Formative Assessment for Essay Writing

I found a simple way to check students’ essay writing. I read their thesis and then read the first sentence of each paragraph for their topic sentences. Finally I read their conclusion. If the thesis, topic sentences, and thesis restatement in the concluding paragraph are not strong then almost always the rest of their essay is very weak.

I have students peer-evaluate by reading each other’s paper and underlining the thesis, topic sentences and restatement in the concluding paragraph if these sentences do support the thesis. Students soon realize that often the first sentence of their paragraph does not tell the purpose of the paragraph. Many times they dive into the topic without showing how it relates to the thesis. After they do the peer-evaluation, I offer students the opportunity to rewrite their topic sentences while the topic sentence idea is still fresh in their mind.

How do help improve your students’ work?

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5 Responses to “Formative Assessment for Essay Writing”


  1. 1 wayoutinwayco June 10, 2008 at 6:15 pm

    That is an excellent idea. Not only will they realize that they need to include certain aspects to make their writing more effective, but will do so while they experience trying to make sense of writing that does not include these “mental prompts”. I am an elementary school teacher and a bit of a writer myself. I am presently taking part in a summer writing institute. I have done it once before and really enjoyed it. I hope that you enjoy what you do. It is so wonderful to have a teacher that truly values writing and can instill that in young people. I work with teachers that are afraid to write freely, on the board in the classroom or elsewhere. Keep up the good work. Perhaps we will open up just a little bit more of the world.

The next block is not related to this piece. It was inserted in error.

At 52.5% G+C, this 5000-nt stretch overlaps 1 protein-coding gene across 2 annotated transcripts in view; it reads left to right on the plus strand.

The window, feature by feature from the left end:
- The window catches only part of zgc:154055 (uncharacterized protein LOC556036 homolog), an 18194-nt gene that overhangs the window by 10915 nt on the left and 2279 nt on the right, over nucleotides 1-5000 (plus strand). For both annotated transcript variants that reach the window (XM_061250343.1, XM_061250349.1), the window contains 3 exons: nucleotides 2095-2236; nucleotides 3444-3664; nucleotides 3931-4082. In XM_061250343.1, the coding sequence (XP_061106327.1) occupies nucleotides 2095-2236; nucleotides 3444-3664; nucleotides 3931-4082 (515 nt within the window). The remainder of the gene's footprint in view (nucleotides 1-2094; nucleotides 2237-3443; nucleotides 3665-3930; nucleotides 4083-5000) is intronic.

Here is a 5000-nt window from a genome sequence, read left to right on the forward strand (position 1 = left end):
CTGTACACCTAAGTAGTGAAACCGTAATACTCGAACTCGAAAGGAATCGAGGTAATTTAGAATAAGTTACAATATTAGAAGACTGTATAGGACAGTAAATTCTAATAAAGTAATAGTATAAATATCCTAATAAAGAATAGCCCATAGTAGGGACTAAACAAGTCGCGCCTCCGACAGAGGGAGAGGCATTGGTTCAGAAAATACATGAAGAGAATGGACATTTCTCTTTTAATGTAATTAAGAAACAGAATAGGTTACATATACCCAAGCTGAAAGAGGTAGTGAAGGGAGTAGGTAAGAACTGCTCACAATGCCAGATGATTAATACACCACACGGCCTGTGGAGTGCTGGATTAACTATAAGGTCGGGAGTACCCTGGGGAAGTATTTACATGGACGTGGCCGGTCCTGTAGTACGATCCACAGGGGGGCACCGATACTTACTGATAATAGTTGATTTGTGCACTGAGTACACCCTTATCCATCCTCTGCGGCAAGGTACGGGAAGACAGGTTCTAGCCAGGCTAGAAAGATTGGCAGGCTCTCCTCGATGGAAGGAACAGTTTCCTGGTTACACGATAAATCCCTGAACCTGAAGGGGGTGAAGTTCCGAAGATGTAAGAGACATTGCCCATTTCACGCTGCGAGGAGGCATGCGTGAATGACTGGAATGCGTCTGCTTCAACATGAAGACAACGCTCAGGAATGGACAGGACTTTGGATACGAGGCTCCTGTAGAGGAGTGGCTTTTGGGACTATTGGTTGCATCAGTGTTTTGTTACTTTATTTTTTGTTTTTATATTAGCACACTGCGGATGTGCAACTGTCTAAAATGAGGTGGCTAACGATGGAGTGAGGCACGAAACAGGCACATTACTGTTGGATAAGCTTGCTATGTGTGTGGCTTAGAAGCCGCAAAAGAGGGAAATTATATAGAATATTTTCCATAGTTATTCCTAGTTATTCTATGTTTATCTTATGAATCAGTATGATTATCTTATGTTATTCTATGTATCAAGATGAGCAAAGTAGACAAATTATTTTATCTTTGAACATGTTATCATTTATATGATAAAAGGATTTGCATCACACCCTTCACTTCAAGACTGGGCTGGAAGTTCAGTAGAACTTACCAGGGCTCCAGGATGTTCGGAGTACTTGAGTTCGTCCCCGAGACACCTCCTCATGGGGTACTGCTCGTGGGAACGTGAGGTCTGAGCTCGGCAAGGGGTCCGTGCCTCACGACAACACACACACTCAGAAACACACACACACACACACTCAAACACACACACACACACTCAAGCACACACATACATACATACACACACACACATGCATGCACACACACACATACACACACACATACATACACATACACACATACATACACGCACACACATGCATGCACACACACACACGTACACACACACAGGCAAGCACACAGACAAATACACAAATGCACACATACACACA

2. 2 wayoutinwayco June 10, 2008 at 6:21 pm

    Maybe you can steer me in the right direction for my demo project for the summer institute. I want to present ways to teach writing through the tenets of constructivism. I hope I said that correctly. I have always believed that this is the way that I learned and the way the majority of people can learn, if taught in such a manner. In your vast literary travels have you come across such methods/strategies. I know it is pretty obvious that we construct or build on our experiences, but I need some specific ways/lessons that will demonstrate, through writing, how we do this construction. Any help will be much appreciated. Thanks. Wayout

  3. 3 hgtuttle June 10, 2008 at 7:21 pm

    Wayout,
    Some quick ideas:
    Students can create their own writing rubric based on examining other writing so that they can assess themselves on the positive traits that they found in other writing. Works really well and they better understand what good writing really is.

    They can also improve their writing through their comparing their essays with exemplars written using the same writing purpose (persuasion, narrative, etc.).

    Students can go from taking pictures of a topic to writing about it.
    Hope these help. Let me know what you finally decide on.
    Harry

  4. 4 wayoutinwayco July 9, 2008 at 11:30 am

    hgtuttle, I decided to do my demo on Constructivism: Using Visual Tools for Building Knowledge. The demo is on my blog. It was received well by the Fellows at Summer Institute. I have always followed the Constructivist’s way of thinking, but when you get caught up in the presentation of all the CSO’s that we are told are a must, then your own ideas take a back seat. If all teachers would just follow what they know to be the best, perhaps we wouldn’t be in the pickle that we’re in. I know that some teachers could possibly make negative inputs, but we get that anyways. This is really the only two-way communication experience that I have had since opening my blog. I am technologically challenged to say the least. Thanks for the communication. wayout

  5. 5 Raza October 7, 2010 at 1:51 pm

    Splendid article . Will definitely copy it to my blog.Thanks.


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